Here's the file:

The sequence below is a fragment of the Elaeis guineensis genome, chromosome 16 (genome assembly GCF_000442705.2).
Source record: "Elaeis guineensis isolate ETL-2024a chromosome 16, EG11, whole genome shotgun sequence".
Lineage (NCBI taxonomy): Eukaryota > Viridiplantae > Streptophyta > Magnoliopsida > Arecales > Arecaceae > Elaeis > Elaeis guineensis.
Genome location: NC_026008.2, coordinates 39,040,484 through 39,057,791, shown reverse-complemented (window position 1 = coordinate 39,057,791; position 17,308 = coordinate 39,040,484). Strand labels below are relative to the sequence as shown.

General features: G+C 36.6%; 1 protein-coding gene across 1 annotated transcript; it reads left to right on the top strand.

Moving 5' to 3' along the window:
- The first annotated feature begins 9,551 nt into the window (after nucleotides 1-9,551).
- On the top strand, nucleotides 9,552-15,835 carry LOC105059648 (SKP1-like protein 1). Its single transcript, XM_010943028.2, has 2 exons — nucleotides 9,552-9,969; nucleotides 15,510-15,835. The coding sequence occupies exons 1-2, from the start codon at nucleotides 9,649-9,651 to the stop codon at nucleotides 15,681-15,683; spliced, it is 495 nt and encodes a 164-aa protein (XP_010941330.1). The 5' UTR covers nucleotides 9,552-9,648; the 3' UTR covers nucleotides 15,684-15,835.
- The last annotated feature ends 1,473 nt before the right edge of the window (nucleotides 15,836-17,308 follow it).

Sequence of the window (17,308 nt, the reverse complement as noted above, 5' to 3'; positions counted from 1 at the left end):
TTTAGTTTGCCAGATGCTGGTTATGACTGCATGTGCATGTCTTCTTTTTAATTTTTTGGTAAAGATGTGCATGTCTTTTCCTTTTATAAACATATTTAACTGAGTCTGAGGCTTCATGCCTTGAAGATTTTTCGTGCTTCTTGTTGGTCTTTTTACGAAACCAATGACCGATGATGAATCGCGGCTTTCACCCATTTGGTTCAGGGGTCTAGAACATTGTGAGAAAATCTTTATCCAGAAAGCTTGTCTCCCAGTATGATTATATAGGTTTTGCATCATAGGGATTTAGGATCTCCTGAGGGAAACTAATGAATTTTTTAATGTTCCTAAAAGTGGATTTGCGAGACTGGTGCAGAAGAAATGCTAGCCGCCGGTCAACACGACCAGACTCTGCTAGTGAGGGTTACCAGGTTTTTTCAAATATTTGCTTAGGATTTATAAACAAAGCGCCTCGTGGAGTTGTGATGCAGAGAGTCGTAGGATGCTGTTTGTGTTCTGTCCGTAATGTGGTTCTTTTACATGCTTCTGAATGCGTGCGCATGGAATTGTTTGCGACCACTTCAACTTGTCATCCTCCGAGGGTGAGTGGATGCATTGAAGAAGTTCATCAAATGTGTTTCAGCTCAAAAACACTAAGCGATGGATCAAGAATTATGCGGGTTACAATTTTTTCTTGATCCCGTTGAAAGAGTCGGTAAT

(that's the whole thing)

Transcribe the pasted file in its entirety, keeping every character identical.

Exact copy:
The sequence below is a fragment of the Elaeis guineensis genome, chromosome 16 (genome assembly GCF_000442705.2).
Source record: "Elaeis guineensis isolate ETL-2024a chromosome 16, EG11, whole genome shotgun sequence".
Lineage (NCBI taxonomy): Eukaryota > Viridiplantae > Streptophyta > Magnoliopsida > Arecales > Arecaceae > Elaeis > Elaeis guineensis.
Genome location: NC_026008.2, coordinates 39,040,484 through 39,057,791, shown reverse-complemented (window position 1 = coordinate 39,057,791; position 17,308 = coordinate 39,040,484). Strand labels below are relative to the sequence as shown.

General features: G+C 36.6%; 1 protein-coding gene across 1 annotated transcript; it reads left to right on the top strand.

Moving 5' to 3' along the window:
- The first annotated feature begins 9,551 nt into the window (after nucleotides 1-9,551).
- On the top strand, nucleotides 9,552-15,835 carry LOC105059648 (SKP1-like protein 1). Its single transcript, XM_010943028.2, has 2 exons — nucleotides 9,552-9,969; nucleotides 15,510-15,835. The coding sequence occupies exons 1-2, from the start codon at nucleotides 9,649-9,651 to the stop codon at nucleotides 15,681-15,683; spliced, it is 495 nt and encodes a 164-aa protein (XP_010941330.1). The 5' UTR covers nucleotides 9,552-9,648; the 3' UTR covers nucleotides 15,684-15,835.
- The last annotated feature ends 1,473 nt before the right edge of the window (nucleotides 15,836-17,308 follow it).

Sequence of the window (17,308 nt, the reverse complement as noted above, 5' to 3'; positions counted from 1 at the left end):
TTTAGTTTGCCAGATGCTGGTTATGACTGCATGTGCATGTCTTCTTTTTAATTTTTTGGTAAAGATGTGCATGTCTTTTCCTTTTATAAACATATTTAACTGAGTCTGAGGCTTCATGCCTTGAAGATTTTTCGTGCTTCTTGTTGGTCTTTTTACGAAACCAATGACCGATGATGAATCGCGGCTTTCACCCATTTGGTTCAGGGGTCTAGAACATTGTGAGAAAATCTTTATCCAGAAAGCTTGTCTCCCAGTATGATTATATAGGTTTTGCATCATAGGGATTTAGGATCTCCTGAGGGAAACTAATGAATTTTTTAATGTTCCTAAAAGTGGATTTGCGAGACTGGTGCAGAAGAAATGCTAGCCGCCGGTCAACACGACCAGACTCTGCTAGTGAGGGTTACCAGGTTTTTTCAAATATTTGCTTAGGATTTATAAACAAAGCGCCTCGTGGAGTTGTGATGCAGAGAGTCGTAGGATGCTGTTTGTGTTCTGTCCGTAATGTGGTTCTTTTACATGCTTCTGAATGCGTGCGCATGGAATTGTTTGCGACCACTTCAACTTGTCATCCTCCGAGGGTGAGTGGATGCATTGAAGAAGTTCATCAAATGTGTTTCAGCTCAAAAACACTAAGCGATGGATCAAGAATTATGCGGGTTACAATTTTTTCTTGATCCCGTTGAAAGAGTCGGTAAT